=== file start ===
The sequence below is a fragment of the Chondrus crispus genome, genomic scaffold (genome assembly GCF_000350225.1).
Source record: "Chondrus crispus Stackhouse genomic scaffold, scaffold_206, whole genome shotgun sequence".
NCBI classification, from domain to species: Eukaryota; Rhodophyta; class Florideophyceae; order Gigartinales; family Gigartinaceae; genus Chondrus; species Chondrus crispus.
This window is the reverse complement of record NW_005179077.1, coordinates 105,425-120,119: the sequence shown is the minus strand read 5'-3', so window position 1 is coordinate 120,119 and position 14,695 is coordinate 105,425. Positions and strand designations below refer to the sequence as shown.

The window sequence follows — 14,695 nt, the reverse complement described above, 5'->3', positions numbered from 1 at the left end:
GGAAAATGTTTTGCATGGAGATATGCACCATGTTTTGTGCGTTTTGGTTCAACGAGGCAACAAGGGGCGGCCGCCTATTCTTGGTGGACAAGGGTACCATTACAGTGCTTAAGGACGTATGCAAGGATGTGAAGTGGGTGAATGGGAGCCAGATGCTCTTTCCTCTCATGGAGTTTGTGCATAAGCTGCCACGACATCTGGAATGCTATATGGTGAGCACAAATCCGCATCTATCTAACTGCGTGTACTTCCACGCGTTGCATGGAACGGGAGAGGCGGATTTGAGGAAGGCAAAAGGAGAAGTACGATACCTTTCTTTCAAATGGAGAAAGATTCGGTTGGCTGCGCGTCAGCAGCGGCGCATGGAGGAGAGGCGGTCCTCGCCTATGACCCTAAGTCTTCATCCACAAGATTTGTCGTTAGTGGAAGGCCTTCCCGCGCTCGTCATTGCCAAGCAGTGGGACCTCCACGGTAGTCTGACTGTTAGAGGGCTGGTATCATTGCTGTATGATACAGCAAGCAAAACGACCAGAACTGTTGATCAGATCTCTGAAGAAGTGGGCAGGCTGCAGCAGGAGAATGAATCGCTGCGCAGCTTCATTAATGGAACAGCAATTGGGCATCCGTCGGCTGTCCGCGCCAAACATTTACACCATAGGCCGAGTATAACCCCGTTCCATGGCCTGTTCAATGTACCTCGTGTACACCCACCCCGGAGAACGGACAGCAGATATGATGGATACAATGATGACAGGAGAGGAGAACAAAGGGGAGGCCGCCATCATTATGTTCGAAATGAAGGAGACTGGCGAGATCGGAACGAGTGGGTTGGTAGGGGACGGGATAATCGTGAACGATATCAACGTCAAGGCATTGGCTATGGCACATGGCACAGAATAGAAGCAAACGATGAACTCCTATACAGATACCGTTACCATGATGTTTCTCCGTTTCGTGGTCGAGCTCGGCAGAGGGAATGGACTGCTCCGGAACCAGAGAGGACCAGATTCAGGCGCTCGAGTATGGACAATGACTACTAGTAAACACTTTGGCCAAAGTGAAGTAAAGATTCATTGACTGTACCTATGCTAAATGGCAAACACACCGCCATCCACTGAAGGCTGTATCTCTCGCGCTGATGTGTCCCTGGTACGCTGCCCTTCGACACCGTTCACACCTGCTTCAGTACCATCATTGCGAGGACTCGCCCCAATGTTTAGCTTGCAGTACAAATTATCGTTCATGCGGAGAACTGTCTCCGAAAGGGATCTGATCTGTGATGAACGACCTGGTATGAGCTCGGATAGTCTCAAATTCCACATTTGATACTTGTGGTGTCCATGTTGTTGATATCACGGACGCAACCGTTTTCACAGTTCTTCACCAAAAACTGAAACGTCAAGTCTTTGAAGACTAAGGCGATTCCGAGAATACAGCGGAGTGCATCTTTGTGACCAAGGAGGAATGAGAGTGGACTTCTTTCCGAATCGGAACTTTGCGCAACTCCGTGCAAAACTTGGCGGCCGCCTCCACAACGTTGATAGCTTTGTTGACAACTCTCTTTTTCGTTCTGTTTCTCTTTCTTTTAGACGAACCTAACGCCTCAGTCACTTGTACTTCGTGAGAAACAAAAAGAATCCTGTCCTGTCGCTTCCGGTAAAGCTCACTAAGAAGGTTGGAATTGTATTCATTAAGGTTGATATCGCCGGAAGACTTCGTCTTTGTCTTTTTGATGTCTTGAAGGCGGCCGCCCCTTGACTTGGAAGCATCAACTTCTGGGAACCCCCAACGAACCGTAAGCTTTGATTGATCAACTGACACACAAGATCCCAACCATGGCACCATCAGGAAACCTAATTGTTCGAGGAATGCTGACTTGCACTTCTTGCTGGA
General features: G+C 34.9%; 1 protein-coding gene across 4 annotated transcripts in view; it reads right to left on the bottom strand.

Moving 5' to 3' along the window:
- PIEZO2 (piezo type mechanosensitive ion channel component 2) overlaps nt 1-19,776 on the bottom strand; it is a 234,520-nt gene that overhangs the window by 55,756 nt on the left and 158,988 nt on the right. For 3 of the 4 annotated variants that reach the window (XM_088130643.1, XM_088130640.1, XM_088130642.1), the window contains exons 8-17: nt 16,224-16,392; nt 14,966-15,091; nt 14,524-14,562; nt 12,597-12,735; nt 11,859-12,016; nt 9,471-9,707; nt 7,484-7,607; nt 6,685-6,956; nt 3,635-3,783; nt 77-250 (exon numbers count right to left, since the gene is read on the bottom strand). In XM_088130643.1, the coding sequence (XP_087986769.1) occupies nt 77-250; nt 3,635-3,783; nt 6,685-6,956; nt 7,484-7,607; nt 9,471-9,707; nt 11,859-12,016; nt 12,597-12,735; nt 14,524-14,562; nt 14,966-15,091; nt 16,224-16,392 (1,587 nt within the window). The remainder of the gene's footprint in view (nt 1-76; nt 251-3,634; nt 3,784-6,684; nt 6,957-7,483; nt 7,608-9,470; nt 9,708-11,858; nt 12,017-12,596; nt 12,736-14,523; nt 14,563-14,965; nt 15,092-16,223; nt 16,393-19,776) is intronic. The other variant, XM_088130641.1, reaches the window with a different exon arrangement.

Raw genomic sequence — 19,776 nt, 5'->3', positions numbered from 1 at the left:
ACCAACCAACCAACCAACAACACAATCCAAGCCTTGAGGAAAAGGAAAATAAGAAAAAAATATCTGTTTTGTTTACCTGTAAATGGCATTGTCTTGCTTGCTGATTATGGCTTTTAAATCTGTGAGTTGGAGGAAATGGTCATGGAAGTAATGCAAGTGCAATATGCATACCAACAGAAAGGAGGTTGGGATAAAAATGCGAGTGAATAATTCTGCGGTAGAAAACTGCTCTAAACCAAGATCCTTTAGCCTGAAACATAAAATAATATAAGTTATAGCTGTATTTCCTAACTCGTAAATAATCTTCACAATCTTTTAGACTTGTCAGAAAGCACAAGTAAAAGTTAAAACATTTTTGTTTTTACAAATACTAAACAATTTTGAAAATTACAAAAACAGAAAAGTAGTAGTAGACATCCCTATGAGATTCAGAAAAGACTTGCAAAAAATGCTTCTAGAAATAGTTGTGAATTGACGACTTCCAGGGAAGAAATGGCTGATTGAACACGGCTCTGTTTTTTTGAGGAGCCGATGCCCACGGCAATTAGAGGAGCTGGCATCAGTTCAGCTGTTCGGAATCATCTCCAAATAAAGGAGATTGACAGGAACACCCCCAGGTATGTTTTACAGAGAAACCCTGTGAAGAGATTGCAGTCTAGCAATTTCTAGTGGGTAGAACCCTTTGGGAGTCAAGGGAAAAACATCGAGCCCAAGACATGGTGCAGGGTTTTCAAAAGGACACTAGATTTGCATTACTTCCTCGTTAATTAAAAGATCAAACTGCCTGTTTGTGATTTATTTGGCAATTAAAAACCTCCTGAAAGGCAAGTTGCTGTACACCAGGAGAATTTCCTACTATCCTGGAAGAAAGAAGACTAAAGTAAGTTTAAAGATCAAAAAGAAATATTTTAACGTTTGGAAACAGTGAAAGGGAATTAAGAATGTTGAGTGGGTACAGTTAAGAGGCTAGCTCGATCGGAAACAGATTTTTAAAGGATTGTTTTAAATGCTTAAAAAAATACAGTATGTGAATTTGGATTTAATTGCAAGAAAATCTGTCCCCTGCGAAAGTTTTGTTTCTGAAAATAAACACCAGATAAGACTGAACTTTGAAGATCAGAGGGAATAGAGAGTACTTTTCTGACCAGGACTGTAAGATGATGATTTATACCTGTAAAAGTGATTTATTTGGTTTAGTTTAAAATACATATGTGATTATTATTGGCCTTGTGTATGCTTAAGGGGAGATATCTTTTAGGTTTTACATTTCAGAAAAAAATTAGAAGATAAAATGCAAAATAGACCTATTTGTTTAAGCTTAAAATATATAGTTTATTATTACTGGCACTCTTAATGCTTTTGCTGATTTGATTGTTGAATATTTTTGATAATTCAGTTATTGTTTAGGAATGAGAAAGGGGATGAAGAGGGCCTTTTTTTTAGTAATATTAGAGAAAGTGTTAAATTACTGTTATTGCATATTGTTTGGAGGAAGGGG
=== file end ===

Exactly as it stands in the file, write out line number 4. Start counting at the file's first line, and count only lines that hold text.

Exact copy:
This window is the reverse complement of record NW_005179077.1, coordinates 105,425-120,119: the sequence shown is the minus strand read 5'-3', so window position 1 is coordinate 120,119 and position 14,695 is coordinate 105,425. Positions and strand designations below refer to the sequence as shown.